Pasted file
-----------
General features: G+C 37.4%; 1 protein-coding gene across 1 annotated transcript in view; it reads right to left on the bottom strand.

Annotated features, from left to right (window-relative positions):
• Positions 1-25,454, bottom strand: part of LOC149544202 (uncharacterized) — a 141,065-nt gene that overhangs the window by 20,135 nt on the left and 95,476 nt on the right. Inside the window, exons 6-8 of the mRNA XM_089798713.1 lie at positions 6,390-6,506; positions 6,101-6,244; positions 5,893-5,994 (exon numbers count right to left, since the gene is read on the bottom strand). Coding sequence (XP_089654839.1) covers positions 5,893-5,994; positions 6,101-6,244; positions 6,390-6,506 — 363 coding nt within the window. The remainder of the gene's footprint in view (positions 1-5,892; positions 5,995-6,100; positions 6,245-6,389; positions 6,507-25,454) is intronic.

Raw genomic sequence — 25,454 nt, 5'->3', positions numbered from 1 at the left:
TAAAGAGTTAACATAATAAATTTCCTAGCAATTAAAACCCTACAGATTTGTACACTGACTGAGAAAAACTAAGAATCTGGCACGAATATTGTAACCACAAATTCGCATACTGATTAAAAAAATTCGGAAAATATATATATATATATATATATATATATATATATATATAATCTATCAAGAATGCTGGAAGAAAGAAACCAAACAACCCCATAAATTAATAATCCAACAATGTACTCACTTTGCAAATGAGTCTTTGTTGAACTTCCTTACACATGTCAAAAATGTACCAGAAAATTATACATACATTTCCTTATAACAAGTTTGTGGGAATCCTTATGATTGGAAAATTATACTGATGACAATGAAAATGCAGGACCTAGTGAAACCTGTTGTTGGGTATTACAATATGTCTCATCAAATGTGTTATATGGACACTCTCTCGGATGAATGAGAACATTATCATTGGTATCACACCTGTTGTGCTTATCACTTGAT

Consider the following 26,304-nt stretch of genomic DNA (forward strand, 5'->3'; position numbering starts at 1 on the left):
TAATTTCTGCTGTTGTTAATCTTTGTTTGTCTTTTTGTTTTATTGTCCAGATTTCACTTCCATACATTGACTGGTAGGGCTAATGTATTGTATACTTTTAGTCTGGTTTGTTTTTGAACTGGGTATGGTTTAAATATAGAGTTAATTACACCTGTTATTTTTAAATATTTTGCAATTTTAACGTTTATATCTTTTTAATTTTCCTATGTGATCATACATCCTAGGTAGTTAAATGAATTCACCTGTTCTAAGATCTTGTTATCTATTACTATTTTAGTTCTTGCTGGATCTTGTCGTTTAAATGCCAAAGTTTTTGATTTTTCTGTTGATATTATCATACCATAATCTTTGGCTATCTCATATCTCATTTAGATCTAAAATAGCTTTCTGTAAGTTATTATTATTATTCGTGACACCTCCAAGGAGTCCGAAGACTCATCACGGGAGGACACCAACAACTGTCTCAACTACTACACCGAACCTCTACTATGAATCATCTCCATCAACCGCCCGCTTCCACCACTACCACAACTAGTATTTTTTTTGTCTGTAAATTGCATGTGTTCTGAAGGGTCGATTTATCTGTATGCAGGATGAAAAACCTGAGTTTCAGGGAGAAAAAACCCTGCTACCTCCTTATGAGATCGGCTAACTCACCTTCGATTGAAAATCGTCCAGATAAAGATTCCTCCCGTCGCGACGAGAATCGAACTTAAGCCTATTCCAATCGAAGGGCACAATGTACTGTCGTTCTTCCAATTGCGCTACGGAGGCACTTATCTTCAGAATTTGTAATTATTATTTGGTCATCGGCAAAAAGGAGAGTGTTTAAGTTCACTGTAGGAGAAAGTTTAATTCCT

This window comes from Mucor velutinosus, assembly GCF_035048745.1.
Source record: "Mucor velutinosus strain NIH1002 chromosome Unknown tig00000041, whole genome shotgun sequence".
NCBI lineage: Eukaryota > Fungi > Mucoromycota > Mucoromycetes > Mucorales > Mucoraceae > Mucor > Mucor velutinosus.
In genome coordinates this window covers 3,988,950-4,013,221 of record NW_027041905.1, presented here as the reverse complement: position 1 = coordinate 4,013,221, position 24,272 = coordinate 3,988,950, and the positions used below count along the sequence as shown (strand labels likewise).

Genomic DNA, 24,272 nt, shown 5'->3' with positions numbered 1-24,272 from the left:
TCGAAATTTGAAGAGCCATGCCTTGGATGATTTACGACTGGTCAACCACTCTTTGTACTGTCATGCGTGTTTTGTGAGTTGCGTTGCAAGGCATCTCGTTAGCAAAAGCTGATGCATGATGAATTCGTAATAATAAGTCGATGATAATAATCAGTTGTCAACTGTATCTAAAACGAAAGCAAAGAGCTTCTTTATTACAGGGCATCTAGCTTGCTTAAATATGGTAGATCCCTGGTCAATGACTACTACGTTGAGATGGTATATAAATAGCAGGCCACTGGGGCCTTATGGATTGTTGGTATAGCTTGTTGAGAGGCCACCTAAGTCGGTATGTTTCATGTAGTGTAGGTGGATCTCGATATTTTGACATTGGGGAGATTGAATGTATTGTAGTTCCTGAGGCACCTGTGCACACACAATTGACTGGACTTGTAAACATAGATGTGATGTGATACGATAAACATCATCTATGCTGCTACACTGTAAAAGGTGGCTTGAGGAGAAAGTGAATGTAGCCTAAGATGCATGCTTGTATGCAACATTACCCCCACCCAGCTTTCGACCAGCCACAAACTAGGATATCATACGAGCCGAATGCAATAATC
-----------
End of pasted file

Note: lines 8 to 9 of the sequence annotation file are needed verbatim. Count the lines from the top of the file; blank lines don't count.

This window comes from Mucor velutinosus, assembly GCF_035048745.1.
Source record: "Mucor velutinosus strain NIH1002 chromosome Unknown tig00000041, whole genome shotgun sequence".